He proceeded in turn to sign a number of military agreements with America, Australia and Japan. This came in tandem with hardline moves on unstable regions to the north of the country (nearby China), including on Kashmir, Assam and others. All of these factors combined began to raise alarm bells in Beijing that India was aligning itself with the west and forming a part of an anti-China coalition. Whilst this did not initially disrupt what was otherwise cordial disputes (despite the longstanding border dispute), the covid-19 proved to be a game changer in that it unleashed a tidal wave of anti-China sentiment throughout the western world (encouraged by the US) and subsequently led Modi to believe that Beijing was in a position of weakness, therefore now was the time to take a stand. Thus as India suffered significantly from the virus, Modi unleashed the “China blame game” and turned public sentiment hostile, whilst openly doubling down on bids to win manufacturing over from China.
This was the tipping point which started the conflict. Both sides were up for it. Modi seen opportunity in venting nationalist spleen against Beijing and thus consolidating his strategic position, whilst China sought again to make India think twice about aligning too close with the west and becoming a liability on its doorstep. Thus whatever happened, China had an equal interest in making the escalation and had pre-calculated that temporarily burning bridges with New Delhi on this issue was of a strategic necessity, even if there were short-term economic consequences to be felt. But the question is, what exactly were these benefits? And how would India be kept in check.
The answer lies with the one country sandwiched between these two powers: Nepal. The Himalayan nation has long been in India’s sphere of orbit, but has some extreme grievances with New Delhi and does not wish to be dominated. Herein is where Modi miscalculated. The political space created by the advance of Chinese military power on India created an opportunity for Nepal to push back and gain leverage over New Delhi, detaching its grip Right in the Middle of the dispute, Nepal’s parliament immediately rammed forwards new territorial disputes against India claiming Lipulekh, Kalapani and Limpiyadhura as its own. It didn’t end there, Nepal’s Prime Minister then moved to claim that the Hindu God Rama was not born in Indian territory, but Nepal. The mountainous country then proceeded to ban a number of Indian television channels, describing them as “propaganda”.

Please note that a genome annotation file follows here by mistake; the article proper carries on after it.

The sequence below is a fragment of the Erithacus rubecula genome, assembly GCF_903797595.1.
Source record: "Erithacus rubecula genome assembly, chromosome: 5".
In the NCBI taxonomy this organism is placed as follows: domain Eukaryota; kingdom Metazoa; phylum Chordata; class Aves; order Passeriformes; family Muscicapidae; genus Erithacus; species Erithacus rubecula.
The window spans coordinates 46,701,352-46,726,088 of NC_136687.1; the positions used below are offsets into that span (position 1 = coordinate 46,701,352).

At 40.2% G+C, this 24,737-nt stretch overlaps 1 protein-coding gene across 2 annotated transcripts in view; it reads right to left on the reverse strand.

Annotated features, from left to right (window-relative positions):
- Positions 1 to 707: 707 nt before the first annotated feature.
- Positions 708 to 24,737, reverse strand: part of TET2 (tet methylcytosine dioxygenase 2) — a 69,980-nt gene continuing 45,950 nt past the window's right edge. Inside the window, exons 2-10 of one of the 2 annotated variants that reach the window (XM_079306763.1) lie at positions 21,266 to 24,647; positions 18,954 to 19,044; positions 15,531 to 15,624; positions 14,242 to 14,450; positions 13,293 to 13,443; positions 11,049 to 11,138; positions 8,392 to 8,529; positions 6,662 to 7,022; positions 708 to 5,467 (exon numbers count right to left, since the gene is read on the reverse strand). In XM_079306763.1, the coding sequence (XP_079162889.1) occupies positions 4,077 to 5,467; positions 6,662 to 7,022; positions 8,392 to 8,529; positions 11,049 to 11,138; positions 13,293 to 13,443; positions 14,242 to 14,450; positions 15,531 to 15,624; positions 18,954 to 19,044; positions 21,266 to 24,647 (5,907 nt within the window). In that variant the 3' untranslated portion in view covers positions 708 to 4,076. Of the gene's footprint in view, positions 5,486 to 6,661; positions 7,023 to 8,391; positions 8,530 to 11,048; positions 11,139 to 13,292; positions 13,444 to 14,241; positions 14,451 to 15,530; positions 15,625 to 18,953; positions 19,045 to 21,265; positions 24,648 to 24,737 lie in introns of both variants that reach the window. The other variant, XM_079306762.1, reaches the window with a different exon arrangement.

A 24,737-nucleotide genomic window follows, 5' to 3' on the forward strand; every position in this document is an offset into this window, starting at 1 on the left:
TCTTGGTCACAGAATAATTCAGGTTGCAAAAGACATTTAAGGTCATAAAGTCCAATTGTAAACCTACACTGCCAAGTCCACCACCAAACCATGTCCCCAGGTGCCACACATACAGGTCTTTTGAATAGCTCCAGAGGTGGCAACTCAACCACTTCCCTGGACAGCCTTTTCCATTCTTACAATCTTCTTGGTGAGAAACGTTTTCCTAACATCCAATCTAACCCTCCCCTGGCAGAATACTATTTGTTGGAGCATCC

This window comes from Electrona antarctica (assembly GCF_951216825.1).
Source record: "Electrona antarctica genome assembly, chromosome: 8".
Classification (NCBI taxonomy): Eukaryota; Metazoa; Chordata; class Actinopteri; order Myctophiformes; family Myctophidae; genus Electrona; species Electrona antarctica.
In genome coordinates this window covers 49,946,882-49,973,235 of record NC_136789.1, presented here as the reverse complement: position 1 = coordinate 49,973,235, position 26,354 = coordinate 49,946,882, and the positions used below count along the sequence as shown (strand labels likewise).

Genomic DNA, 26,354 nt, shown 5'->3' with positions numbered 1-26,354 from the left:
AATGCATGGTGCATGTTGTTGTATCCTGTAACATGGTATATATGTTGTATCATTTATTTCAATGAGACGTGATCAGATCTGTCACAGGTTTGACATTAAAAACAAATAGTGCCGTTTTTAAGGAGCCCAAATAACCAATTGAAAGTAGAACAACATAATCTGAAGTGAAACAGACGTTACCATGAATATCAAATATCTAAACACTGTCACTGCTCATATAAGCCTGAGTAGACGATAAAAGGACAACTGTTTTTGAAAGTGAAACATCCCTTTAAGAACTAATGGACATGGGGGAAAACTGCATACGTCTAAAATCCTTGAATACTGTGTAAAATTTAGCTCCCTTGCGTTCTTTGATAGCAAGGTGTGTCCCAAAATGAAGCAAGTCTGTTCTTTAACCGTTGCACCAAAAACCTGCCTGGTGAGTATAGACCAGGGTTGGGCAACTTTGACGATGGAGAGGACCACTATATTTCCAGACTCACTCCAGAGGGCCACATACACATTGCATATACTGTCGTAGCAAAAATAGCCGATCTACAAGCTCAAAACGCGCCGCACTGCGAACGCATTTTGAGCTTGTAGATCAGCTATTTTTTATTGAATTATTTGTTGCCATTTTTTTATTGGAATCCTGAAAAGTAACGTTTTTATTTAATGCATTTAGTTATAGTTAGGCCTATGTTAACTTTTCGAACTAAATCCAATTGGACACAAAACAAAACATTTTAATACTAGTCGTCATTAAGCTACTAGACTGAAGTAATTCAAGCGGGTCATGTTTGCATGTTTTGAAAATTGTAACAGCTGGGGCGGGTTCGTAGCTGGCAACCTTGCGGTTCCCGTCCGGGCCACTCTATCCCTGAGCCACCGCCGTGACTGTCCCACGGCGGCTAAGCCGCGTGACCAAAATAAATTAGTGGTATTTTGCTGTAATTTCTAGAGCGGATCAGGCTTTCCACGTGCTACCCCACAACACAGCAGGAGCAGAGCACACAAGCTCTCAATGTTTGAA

It is quite staggering to see that in the midst of China’s actions, India’s relationship with Nepal, which is obviously further aggravated by Modi nationalism, is in free-fall. This comes as Kathmandu has diversified its options by tilting closer to Beijing, with the first stage of a railway between the country and Tibet opening up in June (ending India’s total dominance over its trade and goods). This means that despite an angry Indian backlash against Beijing, China’s incursions have dealt a serious blow to India’s strategic periphery and weakened its influence. This also comes in Tandem with growing Chinese relationships with Pakistan, Sri Lanka, The Maldives and Iran, meaning that Beijing increasingly has the upper hand over the entire surrounding region, and is check-mating New Delhi as a potential rising power.
Given this, it is important to understand the underlying logic and strategic intent behind China’s moves. The idea that China is “acting more assertively” in an irrational and unrestrained manner, as presented by the mainstream media, is an ahistoric and simplified take which negates that Beijing has always acted firmly to secure its immediate periphery. Western commentators might be obsessed about the loss of the teenager video application TikTok, but the real gain and outcome here is that Beijing has severely undermined India’s hegemony over Nepal. As like in 1962, New Delhi has been swiftly outmaneuvered by China yet again.